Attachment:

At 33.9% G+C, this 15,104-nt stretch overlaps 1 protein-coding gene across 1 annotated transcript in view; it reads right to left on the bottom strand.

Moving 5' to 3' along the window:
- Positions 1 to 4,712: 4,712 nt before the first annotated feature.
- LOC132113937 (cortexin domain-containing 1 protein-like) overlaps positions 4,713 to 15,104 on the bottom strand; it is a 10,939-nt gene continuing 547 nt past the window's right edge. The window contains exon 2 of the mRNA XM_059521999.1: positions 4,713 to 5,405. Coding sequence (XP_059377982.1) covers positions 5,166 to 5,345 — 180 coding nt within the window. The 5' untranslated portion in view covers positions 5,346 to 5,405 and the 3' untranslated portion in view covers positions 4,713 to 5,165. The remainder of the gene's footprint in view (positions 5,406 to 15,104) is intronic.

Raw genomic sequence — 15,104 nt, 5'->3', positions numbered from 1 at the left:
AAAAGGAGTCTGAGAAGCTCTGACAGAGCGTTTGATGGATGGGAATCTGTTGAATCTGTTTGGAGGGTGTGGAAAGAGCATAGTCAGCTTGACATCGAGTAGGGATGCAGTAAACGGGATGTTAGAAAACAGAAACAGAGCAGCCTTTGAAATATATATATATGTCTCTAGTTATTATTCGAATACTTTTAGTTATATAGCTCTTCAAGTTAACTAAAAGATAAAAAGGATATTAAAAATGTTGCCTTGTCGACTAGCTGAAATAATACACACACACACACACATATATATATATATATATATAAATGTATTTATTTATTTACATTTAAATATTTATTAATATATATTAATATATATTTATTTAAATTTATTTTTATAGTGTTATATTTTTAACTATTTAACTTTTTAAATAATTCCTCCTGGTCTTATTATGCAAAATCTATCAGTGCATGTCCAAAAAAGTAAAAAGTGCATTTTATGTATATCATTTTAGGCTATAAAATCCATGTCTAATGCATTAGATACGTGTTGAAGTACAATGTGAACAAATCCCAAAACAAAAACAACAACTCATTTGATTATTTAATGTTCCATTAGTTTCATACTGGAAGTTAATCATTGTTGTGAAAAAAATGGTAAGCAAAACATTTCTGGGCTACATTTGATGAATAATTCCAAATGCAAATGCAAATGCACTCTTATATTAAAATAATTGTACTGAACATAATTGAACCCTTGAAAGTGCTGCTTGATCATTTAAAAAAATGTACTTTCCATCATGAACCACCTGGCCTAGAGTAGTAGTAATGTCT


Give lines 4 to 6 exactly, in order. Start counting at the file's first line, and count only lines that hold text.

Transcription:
- LOC132113937 (cortexin domain-containing 1 protein-like) overlaps positions 4,713 to 15,104 on the bottom strand; it is a 10,939-nt gene continuing 547 nt past the window's right edge. The window contains exon 2 of the mRNA XM_059521999.1: positions 4,713 to 5,405. Coding sequence (XP_059377982.1) covers positions 5,166 to 5,345 — 180 coding nt within the window. The 5' untranslated portion in view covers positions 5,346 to 5,405 and the 3' untranslated portion in view covers positions 4,713 to 5,165. The remainder of the gene's footprint in view (positions 5,406 to 15,104) is intronic.

Raw genomic sequence — 15,104 nt, 5'->3', positions numbered from 1 at the left:
AAAAGGAGTCTGAGAAGCTCTGACAGAGCGTTTGATGGATGGGAATCTGTTGAATCTGTTTGGAGGGTGTGGAAAGAGCATAGTCAGCTTGACATCGAGTAGGGATGCAGTAAACGGGATGTTAGAAAACAGAAACAGAGCAGCCTTTGAAATATATATATATGTCTCTAGTTATTATTCGAATACTTTTAGTTATATAGCTCTTCAAGTTAACTAAAAGATAAAAAGGATATTAAAAATGTTGCCTTGTCGACTAGCTGAAATAATACACACACACACACACATATATATATATATATATATAAATGTATTTATTTATTTACATTTAAATATTTATTAATATATATTAATATATATTTATTTAAATTTATTTTTATAGTGTTATATTTTTAACTATTTAACTTTTTAAATAATTCCTCCTGGTCTTATTATGCAAAATCTATCAGTGCATGTCCAAAAAAGTAAAAAGTGCATTTTATGTATATCATTTTAGGCTATAAAATCCATGTCTAATGCATTAGATACGTGTTGAAGTACAATGTGAACAAATCCCAAAACAAAAACAACAACTCATTTGATTATTTAATGTTCCATTAGTTTCATACTGGAAGTTAATCATTGTTGTGAAAAAAATGGTAAGCAAAACATTTCTGGGCTACATTTGATGAATAATTCCAAATGCAAATGCAAATGCACTCTTATATTAAAATAATTGTACTGAACATAATTGAACCCTTGAAAGTGCTGCTTGATCATTTAAAAAAATGTACTTTCCATCATGAACCACCTGGCCTAGAGTAGTAGTAATGTCT